How Online Learning Moved onto the Front Pages of Canadian Newspapers

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From a thorough search of Canadian newspapers from January 2010 to August 2013, Contact North I Contact Nord identified 800 articles focused on online learning. Discarding duplicate stories, those focused on the elementary and secondary school systems or corporate training, and those with only incidental mentions, Contact North I Contact Nord has analyzed 300 articles in this overview of the major themes of the intensifying coverage of online learning by Canadian newspapers.

This extensive coverage of online learning parallels the rapid expansion of online learning in colleges and universities in Canada. 

Some of the coverage arises from the ongoing propositions and debate about future directions for post-secondary education and the potential of technology in this future, especially in the light of recent budget reductions affecting universities and colleges in some jurisdictions.

In other stories, it is developments in technology and course delivery methods that have sparked media interest, especially Massive Open Online Courses (MOOCs) and their implications for institutions and learners.

As the growth of online learning generated debate about its quality and the comparative quality of on-campus education, newspaper coverage encompassed both sides of the argument. The biggest story was MOOCs as they gathered hundreds of thousands of registrants, seeming to challenge the core of traditional education. Their implications, strengths and weaknesses were featured in a wide range of stories - reflective, critical, enthusiastic, national, and local.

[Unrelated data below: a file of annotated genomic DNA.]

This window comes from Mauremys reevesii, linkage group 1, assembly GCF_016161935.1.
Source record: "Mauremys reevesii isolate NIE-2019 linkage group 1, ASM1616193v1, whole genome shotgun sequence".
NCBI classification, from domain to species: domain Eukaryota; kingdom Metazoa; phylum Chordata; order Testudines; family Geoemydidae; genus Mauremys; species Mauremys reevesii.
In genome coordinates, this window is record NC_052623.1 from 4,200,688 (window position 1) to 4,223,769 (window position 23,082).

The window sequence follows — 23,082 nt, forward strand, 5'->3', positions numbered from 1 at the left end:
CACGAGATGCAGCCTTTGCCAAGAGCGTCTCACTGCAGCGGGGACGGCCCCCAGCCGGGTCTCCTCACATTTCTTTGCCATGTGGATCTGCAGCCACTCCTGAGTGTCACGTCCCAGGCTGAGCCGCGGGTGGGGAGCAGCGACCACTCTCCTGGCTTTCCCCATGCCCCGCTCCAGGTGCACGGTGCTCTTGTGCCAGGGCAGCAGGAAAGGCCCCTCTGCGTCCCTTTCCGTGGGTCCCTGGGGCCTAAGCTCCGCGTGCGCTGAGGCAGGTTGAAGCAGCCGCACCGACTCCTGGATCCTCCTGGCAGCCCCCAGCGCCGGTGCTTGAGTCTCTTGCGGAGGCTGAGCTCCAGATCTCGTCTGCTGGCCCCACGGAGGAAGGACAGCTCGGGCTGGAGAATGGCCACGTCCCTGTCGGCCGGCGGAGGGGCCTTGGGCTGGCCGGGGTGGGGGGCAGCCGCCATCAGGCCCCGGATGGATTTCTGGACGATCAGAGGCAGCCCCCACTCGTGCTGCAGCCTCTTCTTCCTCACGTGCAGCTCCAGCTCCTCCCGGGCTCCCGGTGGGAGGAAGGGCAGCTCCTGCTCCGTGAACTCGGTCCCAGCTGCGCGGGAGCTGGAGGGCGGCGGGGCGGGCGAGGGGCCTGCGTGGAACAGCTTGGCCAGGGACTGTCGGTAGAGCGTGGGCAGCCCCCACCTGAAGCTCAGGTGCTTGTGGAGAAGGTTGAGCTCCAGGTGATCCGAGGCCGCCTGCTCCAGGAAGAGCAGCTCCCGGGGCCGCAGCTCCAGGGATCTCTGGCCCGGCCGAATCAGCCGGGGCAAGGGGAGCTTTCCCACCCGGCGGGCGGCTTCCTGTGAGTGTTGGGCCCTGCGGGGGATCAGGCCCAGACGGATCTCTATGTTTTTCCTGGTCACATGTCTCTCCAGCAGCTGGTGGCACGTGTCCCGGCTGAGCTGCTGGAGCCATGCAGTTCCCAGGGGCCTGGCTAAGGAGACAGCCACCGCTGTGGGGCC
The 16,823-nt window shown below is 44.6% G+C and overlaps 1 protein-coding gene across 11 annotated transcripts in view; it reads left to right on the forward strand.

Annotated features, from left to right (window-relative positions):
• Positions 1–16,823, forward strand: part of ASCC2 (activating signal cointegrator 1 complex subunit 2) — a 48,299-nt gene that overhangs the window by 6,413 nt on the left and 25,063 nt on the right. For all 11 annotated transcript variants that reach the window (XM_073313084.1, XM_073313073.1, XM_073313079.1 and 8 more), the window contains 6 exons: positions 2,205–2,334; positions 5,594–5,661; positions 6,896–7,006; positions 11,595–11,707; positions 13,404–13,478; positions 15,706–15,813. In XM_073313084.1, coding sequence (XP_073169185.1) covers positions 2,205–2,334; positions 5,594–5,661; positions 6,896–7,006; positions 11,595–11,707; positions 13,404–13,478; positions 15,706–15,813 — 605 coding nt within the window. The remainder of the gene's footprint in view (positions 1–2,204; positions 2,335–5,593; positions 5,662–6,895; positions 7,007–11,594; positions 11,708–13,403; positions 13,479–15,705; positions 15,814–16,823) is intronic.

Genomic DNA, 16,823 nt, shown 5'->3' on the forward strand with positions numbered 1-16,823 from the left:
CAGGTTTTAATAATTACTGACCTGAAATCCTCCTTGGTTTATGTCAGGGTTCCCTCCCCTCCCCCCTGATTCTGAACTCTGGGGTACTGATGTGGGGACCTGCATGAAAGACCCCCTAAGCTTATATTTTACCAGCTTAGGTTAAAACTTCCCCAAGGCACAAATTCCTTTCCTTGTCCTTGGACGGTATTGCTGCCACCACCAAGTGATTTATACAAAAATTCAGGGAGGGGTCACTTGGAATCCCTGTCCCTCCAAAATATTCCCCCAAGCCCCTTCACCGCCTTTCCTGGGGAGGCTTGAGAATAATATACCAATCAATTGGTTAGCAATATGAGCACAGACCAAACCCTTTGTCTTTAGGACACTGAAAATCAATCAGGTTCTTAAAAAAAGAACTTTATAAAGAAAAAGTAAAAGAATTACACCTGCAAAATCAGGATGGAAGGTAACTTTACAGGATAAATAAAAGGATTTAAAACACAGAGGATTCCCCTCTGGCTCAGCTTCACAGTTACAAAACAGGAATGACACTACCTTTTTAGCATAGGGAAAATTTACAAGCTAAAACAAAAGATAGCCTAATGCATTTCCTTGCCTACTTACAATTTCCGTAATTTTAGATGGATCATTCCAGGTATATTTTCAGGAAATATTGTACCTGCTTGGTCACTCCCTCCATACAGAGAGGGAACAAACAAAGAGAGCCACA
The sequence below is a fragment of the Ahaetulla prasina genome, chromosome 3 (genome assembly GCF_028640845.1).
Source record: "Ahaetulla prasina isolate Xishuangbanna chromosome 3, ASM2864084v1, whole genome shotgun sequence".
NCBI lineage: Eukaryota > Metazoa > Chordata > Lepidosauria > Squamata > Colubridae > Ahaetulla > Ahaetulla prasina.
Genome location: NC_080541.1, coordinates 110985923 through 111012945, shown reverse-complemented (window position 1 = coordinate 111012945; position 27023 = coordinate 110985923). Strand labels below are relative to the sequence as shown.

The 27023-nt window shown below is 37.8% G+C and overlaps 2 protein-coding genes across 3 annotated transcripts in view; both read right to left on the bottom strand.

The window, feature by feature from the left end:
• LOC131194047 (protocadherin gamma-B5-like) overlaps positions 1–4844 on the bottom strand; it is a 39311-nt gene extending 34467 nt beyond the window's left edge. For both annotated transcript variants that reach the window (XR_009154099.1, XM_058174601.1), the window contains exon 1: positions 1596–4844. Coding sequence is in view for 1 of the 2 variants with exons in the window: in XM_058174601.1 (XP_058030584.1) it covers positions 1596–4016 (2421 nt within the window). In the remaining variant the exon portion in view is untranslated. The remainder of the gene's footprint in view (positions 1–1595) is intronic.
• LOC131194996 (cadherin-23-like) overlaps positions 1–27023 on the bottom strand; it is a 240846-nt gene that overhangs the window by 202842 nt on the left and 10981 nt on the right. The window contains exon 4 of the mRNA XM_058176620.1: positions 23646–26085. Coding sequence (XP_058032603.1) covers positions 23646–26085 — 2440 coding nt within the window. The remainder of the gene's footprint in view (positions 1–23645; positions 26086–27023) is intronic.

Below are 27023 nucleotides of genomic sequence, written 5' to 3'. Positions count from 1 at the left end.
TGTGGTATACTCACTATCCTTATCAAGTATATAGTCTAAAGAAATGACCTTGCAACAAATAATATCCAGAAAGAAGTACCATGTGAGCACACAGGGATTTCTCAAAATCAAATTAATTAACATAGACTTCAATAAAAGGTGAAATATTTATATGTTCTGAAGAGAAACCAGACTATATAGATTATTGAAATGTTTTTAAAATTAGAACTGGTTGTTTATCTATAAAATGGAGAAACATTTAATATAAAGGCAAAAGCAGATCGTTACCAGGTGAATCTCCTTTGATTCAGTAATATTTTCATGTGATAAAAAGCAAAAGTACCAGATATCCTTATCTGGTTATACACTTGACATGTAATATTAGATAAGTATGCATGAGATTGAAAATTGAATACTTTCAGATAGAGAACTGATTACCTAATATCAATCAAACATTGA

This confluence of issues in education, politics and economics, and technology has meant that online learning became increasingly part of the “news”.

How We Did the Analysis

To arrive at a manageable scope for the review, we decided to rely on the ProQuest database Canadian Newsstand Major Dailies, which features 15 “national and leading regional papers”. We have included the list of the newspapers in the Appendix.

This is in no way a comprehensive or inclusive look at media coverage on online learning in this period as it leaves out sources such as magazines, TV and radio coverage, and the multitude of online sources, and includes only English-language Canadian sources. And, of course, only a small selection of the coverage is presented in this analysis.

We focused on what people in Canada, looking at their daily newspapers, would be reading about online learning or, looked at another way, what these newspapers are choosing to present as news and analysis on this evolving area of post-secondary education.  The articles cited below are written by editorial writers and journalists, academics and educational administrators, students, and a wide variety of commentators.

What They Said - It’s the Greatest to the Worst Thing to Hit Education

We examined what Canadian newspapers were saying about online learning – finding stories and commentary that ranged from the enthusiastic, to the good, the bad, and the dismissive on a wide range of issues. The coverage was grouped under six headings:

  1. Considering changes in learning
  2. Debating online learning
  3. Focusing on colleges and universities
  4. Highlighting government strategies
  5. Showcasing new technologies
  6. Covering the “big story” - MOOCs

1.     Considering changes in learning

The changes in learning, and consequently teaching, received considerable attention; some comments stressed the centrality of technology in both generating the change and being part of the response: